Montreal councillors vote in favour of sanctuary city status
Jeff Lagerquist, CTVNews.ca
Published Monday, February 20, 2017 10:41AM EST
Last Updated Monday, February 20, 2017 6:08PM EST
Montreal city council has passed a motion that could turn the city into a safe haven for people without legal immigration status or documentation, in a decision that comes amid the growing number of asylum-seekers crossing the border from the U.S. into Canada.
Montreal will join Vancouver, Toronto, London, Ont., and Hamilton, Ont. in adopting a formal policy to ensure undocumented immigrants have access to municipal services such as city-funded shelters, housing and food banks.
The motion was put forward by Mayor Denis Coderre, who formerly served as Canada’s immigration minister.
“I think that we have to have a door instead of a wall,” Coderre told CTV’s Power Play after the vote.
Earlier on Monday, Coderre said he empathizes with the plight of those who have left their homes abroad in the hopes of finding safety and security in Quebec. He says he wants to provide broader access to “health care, housing, and integration.”
“You have a lot of these people who are victims. They have been victims of terrorist acts. They have been kicked out of their country or went out because of their situation, sexual orientation, (as) political refugees,” he said before the motion passed on Monday. “I think we should straighten up that situation and find a way to address the undocumented.”
South of the border, U.S. President Donald Trump’s executive order barring travel by citizens from seven Muslim-majority countries, as well as his temporary halt of the country’s refugee program, has stoked fears that further immigration restrictions are on the horizon.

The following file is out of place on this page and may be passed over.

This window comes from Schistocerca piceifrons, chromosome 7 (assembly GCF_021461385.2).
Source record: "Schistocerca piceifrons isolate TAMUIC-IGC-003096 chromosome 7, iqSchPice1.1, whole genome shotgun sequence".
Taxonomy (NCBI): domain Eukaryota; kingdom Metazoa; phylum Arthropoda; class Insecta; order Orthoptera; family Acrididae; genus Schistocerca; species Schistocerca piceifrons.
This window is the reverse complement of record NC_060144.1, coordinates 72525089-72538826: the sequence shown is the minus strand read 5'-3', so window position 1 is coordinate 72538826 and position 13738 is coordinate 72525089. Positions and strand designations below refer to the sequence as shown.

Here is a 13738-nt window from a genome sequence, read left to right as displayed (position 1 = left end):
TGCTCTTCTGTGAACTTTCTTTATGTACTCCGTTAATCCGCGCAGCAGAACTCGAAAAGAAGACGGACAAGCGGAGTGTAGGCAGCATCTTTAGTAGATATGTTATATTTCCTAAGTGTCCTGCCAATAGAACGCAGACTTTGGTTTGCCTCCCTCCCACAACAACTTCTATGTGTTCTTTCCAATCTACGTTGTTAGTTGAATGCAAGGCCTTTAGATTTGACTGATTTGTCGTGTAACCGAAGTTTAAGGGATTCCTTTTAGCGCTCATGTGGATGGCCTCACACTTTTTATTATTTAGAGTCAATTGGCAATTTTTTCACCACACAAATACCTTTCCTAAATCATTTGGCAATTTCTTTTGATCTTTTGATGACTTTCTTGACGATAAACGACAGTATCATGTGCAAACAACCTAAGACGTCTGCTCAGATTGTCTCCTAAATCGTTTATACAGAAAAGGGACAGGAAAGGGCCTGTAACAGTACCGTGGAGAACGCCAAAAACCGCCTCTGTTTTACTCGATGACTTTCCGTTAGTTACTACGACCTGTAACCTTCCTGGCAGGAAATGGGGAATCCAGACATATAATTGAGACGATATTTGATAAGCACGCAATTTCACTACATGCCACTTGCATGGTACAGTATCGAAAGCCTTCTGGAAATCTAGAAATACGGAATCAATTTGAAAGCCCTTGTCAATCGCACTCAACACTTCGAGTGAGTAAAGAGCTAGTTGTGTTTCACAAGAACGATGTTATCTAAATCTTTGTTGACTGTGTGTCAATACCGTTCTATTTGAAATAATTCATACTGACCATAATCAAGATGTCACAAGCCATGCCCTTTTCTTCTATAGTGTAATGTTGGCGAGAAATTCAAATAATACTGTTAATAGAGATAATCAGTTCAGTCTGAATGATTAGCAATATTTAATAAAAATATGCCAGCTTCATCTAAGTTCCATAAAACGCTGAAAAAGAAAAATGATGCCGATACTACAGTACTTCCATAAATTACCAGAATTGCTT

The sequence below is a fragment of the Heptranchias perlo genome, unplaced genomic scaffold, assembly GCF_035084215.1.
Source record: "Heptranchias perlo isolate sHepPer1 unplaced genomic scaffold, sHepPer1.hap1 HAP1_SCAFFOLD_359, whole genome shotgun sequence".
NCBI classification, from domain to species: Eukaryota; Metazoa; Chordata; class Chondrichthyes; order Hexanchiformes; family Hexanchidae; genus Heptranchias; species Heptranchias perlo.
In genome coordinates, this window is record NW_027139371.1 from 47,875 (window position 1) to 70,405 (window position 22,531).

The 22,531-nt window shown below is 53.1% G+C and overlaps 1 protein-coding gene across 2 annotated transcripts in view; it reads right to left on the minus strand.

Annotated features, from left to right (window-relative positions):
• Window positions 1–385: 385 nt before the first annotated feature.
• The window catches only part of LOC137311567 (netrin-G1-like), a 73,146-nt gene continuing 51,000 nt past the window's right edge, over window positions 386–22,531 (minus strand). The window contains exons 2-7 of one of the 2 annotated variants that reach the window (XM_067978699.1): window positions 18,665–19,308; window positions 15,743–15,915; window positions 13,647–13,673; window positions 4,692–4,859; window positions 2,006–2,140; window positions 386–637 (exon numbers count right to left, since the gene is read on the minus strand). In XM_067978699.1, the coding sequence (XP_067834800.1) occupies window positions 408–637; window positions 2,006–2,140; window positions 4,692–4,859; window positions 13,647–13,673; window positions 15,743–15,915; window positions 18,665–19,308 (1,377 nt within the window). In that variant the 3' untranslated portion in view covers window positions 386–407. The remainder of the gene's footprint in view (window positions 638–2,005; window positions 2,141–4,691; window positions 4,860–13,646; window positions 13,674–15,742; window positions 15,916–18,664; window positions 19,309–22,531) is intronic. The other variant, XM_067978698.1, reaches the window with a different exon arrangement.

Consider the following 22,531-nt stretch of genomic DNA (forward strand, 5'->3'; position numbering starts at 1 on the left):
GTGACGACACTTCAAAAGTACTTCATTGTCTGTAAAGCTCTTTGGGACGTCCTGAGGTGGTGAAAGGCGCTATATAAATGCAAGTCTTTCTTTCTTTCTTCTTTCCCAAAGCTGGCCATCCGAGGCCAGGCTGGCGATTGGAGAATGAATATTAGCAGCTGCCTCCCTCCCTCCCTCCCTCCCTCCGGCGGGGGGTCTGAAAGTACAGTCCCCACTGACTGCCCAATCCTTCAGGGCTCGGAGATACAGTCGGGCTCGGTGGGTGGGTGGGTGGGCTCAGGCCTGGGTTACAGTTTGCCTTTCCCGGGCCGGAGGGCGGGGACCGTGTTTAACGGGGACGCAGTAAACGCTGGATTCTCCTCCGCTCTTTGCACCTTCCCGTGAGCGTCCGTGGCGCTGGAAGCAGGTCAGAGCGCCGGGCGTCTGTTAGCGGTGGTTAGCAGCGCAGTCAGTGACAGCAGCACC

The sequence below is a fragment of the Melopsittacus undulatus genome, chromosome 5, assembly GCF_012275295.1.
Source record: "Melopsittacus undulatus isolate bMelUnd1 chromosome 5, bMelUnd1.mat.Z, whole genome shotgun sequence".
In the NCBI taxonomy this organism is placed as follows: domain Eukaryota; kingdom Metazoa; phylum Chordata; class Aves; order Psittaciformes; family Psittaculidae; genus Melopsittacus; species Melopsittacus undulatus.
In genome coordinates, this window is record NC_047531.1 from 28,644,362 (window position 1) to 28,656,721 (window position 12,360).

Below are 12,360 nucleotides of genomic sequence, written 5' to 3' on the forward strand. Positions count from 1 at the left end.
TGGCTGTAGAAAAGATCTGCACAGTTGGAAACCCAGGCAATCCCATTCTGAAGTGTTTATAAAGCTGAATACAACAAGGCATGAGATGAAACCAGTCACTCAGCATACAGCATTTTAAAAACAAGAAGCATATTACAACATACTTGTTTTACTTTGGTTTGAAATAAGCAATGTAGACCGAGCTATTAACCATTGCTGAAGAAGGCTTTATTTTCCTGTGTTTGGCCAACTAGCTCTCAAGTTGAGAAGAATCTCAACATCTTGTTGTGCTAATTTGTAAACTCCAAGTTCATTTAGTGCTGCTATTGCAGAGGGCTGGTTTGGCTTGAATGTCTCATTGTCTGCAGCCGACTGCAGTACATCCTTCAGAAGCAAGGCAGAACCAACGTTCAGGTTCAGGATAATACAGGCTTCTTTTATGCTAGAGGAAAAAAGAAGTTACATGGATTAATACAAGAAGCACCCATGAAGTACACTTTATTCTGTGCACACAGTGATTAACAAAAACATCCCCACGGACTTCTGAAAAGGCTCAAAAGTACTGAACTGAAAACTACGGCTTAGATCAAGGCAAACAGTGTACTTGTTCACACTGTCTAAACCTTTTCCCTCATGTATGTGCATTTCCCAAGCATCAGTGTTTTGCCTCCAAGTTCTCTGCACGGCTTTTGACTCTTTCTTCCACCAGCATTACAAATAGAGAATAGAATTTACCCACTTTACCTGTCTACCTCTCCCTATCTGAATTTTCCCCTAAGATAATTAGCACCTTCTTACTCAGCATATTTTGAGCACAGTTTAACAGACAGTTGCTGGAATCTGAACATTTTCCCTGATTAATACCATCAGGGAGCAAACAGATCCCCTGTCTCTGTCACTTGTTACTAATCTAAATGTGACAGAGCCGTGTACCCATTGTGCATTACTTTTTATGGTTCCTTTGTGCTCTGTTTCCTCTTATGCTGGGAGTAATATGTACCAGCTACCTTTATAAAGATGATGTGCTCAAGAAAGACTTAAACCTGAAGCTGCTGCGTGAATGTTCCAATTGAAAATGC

The U.S. travel ban is not presently in effect, however, after it was suspended by a Seattle judge. The suspension was later upheld by an appeal court. The Trump administration is in the midst of revising the policy. A draft copy is reported to target the same seven countries named in the original order.
Earlier this month, the RCMP released information indicating that Quebec, among all provinces, is seeing the largest increase in asylum seekers.
RCMP Cpl. Camille Habel said Quebec, Manitoba and British Columbia have all experienced an increase in recent months, “but the largest increase has been seen in Quebec.”
The number of refugee claimants in Quebec hit 593 in December, up from 74 in Dec. 2014, according to the Canadian Border Services Agency which says there were 452 in January.
Advocacy group Solidarity Across Borders has already labelled Montreal’s proposal insufficient. The organization wants to see border agents barred from the city.
“The City of Montreal needs to get beyond easy symbolism, and undertake tangible measures to ensure non-cooperation with the Canada Border Services Agency to end deportations and ensure access without fear by undocumented migrants to all essential services, including health care, education, and housing,” said Stacey Gomez, an organizer with the group.
Speaking at a press conference on Monday, social justice activist Jaggi Singh called for an end to cooperation between Montreal police and border authorities.
“We can share dozens of stories where a police intervention, often for very minor things like a traffic accident or wrong turn, or a random check even, results in people being deported,” he said.
Singh also took aim at Coderre’s record as immigration minister, saying he is in part responsible for the struggles refugees face in Montreal.
“He knows very well that this is purely symbolic. He should stop playing cheap politics with this issue. There are very real things he has the power to do.”
With a report from CTV Montreal